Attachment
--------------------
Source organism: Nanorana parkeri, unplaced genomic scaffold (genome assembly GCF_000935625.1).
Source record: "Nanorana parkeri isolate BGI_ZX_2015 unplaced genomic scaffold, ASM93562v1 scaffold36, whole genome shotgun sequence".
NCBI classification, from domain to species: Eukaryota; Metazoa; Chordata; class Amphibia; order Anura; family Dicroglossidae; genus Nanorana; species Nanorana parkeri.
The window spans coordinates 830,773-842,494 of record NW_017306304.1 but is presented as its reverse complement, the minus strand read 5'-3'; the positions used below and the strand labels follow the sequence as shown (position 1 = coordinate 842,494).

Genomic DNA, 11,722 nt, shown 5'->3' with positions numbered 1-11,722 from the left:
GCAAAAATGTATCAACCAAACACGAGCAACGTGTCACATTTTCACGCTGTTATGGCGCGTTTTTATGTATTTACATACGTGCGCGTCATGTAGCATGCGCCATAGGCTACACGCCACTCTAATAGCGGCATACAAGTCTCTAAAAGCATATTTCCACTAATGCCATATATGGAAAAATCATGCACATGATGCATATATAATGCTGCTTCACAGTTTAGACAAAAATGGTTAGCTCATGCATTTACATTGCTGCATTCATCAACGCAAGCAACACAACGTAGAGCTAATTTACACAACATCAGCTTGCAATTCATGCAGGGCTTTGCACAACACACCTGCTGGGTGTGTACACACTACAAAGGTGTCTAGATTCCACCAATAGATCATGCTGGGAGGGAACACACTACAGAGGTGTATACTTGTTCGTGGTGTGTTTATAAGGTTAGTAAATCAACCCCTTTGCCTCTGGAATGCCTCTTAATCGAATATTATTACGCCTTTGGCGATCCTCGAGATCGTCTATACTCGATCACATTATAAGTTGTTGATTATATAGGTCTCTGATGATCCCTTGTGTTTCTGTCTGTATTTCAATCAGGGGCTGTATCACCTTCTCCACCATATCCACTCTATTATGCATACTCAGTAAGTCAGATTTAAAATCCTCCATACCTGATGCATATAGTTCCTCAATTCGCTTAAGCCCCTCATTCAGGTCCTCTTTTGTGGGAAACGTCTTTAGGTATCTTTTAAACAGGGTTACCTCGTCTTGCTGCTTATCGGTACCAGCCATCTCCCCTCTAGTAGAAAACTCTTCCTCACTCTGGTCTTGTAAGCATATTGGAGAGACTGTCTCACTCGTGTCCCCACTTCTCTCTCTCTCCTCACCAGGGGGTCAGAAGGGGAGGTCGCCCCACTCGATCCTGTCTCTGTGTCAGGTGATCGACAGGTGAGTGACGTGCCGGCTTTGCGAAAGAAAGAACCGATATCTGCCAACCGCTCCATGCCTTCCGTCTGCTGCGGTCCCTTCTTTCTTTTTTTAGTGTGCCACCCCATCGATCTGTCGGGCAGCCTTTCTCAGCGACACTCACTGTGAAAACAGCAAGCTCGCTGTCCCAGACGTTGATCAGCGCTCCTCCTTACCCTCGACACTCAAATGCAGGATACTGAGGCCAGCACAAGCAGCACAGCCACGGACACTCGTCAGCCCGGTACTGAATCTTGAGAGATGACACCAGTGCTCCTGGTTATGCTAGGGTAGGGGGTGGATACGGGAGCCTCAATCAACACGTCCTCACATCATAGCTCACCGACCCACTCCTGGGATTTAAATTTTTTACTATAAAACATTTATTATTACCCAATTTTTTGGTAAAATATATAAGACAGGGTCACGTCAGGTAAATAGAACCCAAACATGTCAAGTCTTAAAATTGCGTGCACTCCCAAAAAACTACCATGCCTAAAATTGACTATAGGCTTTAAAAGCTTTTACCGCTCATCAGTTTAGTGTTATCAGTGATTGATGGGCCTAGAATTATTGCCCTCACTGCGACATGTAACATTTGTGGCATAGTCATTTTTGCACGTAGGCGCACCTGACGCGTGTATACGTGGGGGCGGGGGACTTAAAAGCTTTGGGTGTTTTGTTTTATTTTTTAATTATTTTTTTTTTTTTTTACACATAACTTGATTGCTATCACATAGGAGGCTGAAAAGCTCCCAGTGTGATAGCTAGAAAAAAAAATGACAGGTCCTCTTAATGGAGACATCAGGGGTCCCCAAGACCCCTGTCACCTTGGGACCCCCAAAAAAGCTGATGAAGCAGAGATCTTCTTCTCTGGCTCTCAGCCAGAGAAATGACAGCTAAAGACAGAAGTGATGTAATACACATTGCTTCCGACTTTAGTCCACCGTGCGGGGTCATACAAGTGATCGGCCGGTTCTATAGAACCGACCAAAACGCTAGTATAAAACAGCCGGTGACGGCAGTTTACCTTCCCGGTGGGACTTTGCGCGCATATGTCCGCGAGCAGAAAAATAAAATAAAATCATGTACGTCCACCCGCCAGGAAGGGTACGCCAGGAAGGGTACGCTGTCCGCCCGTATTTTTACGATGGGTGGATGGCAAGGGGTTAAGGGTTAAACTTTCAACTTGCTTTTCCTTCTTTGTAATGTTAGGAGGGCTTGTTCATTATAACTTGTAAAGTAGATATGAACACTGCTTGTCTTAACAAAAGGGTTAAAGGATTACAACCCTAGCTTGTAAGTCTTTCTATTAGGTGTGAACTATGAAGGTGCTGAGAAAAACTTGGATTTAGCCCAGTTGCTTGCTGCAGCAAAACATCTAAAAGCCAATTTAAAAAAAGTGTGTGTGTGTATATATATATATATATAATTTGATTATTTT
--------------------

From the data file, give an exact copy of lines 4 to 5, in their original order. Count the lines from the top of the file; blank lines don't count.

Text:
The window spans coordinates 830,773-842,494 of record NW_017306304.1 but is presented as its reverse complement, the minus strand read 5'-3'; the positions used below and the strand labels follow the sequence as shown (position 1 = coordinate 842,494).

Genomic DNA, 11,722 nt, shown 5'->3' with positions numbered 1-11,722 from the left: